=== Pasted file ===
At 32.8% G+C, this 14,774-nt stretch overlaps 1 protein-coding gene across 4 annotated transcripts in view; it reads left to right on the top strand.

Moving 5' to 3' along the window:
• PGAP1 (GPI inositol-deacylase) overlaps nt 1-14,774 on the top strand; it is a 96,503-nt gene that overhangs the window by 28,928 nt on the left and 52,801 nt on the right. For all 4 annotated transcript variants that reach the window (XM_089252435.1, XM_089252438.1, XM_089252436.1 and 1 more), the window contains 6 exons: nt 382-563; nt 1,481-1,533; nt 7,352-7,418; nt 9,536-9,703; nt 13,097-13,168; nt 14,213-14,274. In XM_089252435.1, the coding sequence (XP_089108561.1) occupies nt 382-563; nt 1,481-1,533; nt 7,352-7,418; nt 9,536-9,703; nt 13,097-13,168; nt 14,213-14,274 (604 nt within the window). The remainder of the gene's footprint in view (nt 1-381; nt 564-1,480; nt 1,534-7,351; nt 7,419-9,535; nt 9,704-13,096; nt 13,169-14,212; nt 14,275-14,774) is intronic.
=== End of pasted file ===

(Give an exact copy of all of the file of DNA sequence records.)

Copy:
At 32.8% G+C, this 14,774-nt stretch overlaps 1 protein-coding gene across 4 annotated transcripts in view; it reads left to right on the top strand.

Moving 5' to 3' along the window:
• PGAP1 (GPI inositol-deacylase) overlaps nt 1-14,774 on the top strand; it is a 96,503-nt gene that overhangs the window by 28,928 nt on the left and 52,801 nt on the right. For all 4 annotated transcript variants that reach the window (XM_089252435.1, XM_089252438.1, XM_089252436.1 and 1 more), the window contains 6 exons: nt 382-563; nt 1,481-1,533; nt 7,352-7,418; nt 9,536-9,703; nt 13,097-13,168; nt 14,213-14,274. In XM_089252435.1, the coding sequence (XP_089108561.1) occupies nt 382-563; nt 1,481-1,533; nt 7,352-7,418; nt 9,536-9,703; nt 13,097-13,168; nt 14,213-14,274 (604 nt within the window). The remainder of the gene's footprint in view (nt 1-381; nt 564-1,480; nt 1,534-7,351; nt 7,419-9,535; nt 9,704-13,096; nt 13,169-14,212; nt 14,275-14,774) is intronic.